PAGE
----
Tuesday, July 23, 2013

Cohabitating with Nature.

Choosing to live in the country often means choosing to live close to Mother Nature.  With that comes a slew of animals and other critters all over the place.  Most of them will leave us alone but more often than not we end up with a few extra farm guests.  I try to let them live harmoniously with me and my family but sometimes that is harder than it looks.

The deer that migrate through my field are easy enough to live with.  The pheasant that has decided he owns my horse pasture is a bit bothersome sometimes but we get by.  The birds that have been nesting on my back deck are always a pleasure in the spring/summer but they would prefer I stop using my deck while they are raising their family.  The mice in my shed are fine until they chew through my feed bags and get grain EVERYWHERE.  But the snakes…oh the snakes…they are proving more and more difficult to live with.

I have no issues with snakes.  I have no rational, or irrational, fear of them.  The snakes in my yard are not poisonous or overly large.  Heck, they hardly ever bother me at all.  The animals don’t even notice them.  But in an attempt to live happily with them, I have run in to a few issues.  Snakes enjoy curling up in my hay pile.  This is no big deal until I move a bale and find a coiled mass of slithery serpent.  As much as I love them, I can’t help but scream like a little girl and run away startled.  After a brief moment to collect my thoughts I can return to work, but that initial startle gets old after it happens every other day for three weeks straight.  Mowing the lawn around snakes is the most difficult task of all.

Last week I finally got the chance to mow the lawn for the first time in much too long.  It has been raining way too much here lately.  It happens to be the exact opposite problem from last year, but that is a topic for another day.  While mowing the lawn, I came across 5 snakes of various sizes.  If I can help it, I prefer not to run over snakes with my lawn mower.  Sometimes I don’t catch myself in time, but usually I notice the little serpents in time to let them get out of the way.  This last mowing session, I came across one snake that just would not get out of my way.  I had to stop the mower, get off, and chase it into a tree.  The plan was to catch it and take it to the other side of the lawn, where I wasn’t mowing, but apparently we were not on the same page.  5 minutes later (I know that doesn’t seem like a long time but when you are chasing a snake around your front yard it is much too long) I gave up and hoped the slippery creature would stay in the tall grass just under the tree.  I lucked out and did not run over any snakes on this most recent mowing excursion.  But I did have to stop way more than normal to let the snakes cross into a safer part of the yard.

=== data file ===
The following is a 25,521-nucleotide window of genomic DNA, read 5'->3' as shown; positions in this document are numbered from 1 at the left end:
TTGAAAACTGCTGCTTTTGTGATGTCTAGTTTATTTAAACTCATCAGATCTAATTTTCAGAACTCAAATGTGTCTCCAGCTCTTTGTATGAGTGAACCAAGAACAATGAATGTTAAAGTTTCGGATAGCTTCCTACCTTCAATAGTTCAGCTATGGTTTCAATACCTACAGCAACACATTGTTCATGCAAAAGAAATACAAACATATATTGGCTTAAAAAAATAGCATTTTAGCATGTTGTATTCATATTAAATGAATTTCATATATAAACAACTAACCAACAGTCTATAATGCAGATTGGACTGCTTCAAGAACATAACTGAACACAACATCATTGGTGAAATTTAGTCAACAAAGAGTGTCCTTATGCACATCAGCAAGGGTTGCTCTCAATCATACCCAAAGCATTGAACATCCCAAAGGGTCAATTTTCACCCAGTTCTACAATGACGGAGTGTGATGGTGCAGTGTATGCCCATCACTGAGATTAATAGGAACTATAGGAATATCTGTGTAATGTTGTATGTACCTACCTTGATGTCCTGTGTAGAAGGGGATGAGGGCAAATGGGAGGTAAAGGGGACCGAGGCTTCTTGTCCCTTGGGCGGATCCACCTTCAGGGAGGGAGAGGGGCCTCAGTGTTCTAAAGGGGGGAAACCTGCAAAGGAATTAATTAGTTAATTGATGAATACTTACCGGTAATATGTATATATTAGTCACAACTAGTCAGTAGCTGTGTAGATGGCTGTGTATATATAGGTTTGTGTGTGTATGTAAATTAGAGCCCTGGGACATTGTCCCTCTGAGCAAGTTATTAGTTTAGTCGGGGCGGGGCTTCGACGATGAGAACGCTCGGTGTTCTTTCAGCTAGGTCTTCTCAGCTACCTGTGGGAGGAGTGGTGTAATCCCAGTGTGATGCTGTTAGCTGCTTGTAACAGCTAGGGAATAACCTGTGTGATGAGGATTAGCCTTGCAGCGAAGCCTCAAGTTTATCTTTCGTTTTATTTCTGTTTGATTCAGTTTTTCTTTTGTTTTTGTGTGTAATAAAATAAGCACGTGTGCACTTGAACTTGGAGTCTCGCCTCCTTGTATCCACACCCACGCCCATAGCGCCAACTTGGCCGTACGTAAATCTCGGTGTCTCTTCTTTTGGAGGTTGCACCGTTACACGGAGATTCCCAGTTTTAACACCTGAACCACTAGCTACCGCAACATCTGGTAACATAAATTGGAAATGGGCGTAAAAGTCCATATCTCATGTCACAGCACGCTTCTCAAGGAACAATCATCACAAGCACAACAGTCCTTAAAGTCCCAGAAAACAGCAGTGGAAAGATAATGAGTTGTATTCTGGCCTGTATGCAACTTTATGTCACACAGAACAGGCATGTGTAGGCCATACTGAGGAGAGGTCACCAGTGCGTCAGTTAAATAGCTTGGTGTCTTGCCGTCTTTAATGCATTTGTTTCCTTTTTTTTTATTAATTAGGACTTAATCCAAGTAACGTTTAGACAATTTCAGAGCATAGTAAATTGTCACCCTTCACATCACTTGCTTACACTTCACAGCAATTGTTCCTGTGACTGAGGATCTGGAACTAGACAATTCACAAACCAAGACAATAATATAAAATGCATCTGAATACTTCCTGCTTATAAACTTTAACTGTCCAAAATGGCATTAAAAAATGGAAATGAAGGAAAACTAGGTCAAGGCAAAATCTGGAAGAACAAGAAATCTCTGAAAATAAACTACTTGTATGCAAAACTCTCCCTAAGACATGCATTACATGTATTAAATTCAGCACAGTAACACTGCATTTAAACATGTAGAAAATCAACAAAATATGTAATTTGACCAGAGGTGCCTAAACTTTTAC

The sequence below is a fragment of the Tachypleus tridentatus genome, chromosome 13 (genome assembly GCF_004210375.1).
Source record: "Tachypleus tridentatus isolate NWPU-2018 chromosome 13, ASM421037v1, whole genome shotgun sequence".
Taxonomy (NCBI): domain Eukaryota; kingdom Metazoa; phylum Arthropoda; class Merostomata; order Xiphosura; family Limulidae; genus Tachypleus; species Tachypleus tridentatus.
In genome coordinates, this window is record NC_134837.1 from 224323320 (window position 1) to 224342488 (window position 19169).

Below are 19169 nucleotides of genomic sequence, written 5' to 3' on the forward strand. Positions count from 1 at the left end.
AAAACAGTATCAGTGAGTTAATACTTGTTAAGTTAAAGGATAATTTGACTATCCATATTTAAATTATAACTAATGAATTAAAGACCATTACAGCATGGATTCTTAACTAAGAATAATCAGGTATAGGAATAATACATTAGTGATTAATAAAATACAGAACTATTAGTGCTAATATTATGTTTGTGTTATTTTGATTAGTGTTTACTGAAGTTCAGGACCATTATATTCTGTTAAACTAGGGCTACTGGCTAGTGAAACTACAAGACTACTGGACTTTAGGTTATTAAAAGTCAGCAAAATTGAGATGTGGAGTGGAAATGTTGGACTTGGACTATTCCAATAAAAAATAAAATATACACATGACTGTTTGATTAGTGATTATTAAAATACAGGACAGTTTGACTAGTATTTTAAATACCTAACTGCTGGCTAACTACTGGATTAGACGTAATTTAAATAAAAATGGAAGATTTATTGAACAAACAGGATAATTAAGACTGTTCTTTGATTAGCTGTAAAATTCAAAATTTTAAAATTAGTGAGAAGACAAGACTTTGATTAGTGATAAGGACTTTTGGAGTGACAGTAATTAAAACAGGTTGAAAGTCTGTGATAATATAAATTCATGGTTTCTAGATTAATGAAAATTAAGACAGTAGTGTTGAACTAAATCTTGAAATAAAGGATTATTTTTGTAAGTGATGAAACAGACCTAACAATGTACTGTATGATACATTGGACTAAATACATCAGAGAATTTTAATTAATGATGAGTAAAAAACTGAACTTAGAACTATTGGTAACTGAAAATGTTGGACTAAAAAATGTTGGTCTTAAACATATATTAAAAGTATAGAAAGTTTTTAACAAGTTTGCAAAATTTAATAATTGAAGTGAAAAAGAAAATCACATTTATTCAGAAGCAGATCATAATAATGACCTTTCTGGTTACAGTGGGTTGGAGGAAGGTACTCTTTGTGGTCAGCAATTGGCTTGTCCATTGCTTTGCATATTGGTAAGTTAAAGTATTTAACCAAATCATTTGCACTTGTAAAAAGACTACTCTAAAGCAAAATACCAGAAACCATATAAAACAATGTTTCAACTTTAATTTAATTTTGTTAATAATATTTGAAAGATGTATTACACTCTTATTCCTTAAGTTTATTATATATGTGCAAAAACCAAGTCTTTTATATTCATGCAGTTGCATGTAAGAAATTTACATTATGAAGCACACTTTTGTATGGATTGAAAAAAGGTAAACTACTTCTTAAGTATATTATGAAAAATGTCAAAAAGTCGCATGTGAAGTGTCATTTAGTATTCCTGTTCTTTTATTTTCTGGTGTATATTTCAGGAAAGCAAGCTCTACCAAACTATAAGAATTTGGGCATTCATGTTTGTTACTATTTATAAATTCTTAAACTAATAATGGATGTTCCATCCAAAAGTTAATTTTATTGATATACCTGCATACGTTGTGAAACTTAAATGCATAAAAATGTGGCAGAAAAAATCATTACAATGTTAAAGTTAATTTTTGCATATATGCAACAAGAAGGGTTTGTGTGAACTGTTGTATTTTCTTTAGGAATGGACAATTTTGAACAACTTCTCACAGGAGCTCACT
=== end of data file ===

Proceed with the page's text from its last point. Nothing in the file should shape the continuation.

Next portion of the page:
If I did not love it so much, I would move into a much less animal friendly home.  Cohabitating with nature can prove to be more trouble than expected, but we homesteaders are more than happy to compromise in the name of mother earth.  I will continue to adjust my lawn mowing to keep the snakes happy, and my horses will continue to yield to the pheasants.  As the years go on, we will all learn to live harmoniously together and this happy little homestead will be a lovely place for all to enjoy.

Thursday, July 18, 2013

Working With What You've Got (Homesteader Edition)

The concept of *Working with what you’ve got* comes into play as a military spouse and as a homesteader.  Most recently, I have had to put this into play as a homesteader.  My duck pen was made with pallets a friend of mine had laying around her farm, my round pen and pony pasture were built with fencing I took down when rebuilding the large horse pasture, and all sorts of bits of my homestead are held together with bailing twine.  Being resourceful is an underrated skill that I believe everyone should possess.

As homesteaders, we pride ourselves on our ability to do amazing things with very little.  We build barns and pastures out of scrap wood and twine.  We concoct cleaning supplies, medication, and sometimes food out of plants growing in the back field.  We patch our wounded animals with rags and left over diapers.  The list goes on and on.  When things around the house break, we make do.  When Mother Nature refuses to cooperate, we work around her attitude.  Areas with high drought seasons collect rain water (where allowed), plant crops and raise animals that strive in dryer climates.  For me, it has been raining so much that I have not been able to mow my back yard.  Now that it is actually dry, the grass is to long/thick for my poor sad little mower.  My solution was to put up makeshift fencing and allowing one of my horses to eat the grass down.  I kill two birds with one stone.  The grass is getting cut and my horse is being fed.